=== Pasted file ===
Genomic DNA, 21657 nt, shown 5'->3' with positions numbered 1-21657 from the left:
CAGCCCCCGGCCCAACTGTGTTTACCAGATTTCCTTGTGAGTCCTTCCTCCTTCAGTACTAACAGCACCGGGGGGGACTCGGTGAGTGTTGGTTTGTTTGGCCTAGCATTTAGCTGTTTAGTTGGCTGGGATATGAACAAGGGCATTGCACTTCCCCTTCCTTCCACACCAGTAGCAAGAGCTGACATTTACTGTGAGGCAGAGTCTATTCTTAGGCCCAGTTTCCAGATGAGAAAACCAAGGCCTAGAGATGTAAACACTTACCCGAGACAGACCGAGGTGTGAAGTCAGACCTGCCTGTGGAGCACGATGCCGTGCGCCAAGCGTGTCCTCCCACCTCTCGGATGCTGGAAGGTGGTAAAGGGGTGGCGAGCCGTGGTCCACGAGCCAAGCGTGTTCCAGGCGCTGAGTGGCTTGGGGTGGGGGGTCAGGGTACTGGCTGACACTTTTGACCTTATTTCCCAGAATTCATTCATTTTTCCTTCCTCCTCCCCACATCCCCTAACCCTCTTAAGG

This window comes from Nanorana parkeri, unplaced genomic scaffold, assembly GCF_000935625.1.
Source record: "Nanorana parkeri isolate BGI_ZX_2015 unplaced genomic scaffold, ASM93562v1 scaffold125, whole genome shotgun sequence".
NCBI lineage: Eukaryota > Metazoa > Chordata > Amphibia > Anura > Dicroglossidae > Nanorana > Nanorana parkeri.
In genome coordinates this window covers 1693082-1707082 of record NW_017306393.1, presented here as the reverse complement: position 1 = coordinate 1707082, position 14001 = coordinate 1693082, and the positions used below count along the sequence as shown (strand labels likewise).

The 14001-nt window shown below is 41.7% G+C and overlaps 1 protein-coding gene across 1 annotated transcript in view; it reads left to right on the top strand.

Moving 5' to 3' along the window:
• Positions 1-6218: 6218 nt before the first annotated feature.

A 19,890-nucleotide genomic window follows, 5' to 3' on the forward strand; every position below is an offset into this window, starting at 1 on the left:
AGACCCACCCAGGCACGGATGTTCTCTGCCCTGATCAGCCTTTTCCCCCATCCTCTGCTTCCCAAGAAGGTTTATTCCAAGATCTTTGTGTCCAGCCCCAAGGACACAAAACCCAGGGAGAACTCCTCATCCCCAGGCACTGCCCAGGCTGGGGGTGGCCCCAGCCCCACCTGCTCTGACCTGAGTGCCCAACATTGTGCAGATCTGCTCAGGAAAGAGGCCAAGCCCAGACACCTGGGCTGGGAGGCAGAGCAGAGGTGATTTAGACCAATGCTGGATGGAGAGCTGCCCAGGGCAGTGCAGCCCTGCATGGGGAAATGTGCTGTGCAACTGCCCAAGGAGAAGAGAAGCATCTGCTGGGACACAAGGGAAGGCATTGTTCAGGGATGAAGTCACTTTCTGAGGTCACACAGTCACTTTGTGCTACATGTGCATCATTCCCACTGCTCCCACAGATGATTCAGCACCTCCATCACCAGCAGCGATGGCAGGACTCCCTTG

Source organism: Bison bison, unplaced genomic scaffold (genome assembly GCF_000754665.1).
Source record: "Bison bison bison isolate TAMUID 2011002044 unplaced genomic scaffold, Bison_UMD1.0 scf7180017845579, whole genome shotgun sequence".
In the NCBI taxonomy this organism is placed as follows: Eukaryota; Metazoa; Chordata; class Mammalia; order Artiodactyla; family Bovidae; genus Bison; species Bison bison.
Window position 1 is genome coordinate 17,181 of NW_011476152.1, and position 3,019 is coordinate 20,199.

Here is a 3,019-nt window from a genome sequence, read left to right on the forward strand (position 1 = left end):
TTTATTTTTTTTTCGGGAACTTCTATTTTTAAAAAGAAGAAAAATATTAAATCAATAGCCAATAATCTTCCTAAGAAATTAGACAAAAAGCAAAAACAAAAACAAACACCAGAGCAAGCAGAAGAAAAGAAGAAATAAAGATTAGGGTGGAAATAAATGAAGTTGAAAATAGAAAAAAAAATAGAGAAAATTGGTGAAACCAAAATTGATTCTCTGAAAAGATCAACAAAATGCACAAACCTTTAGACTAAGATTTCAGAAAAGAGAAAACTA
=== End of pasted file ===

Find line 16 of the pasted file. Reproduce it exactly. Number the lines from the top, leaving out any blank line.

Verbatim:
Here is a 3,019-nt window from a genome sequence, read left to right on the forward strand (position 1 = left end):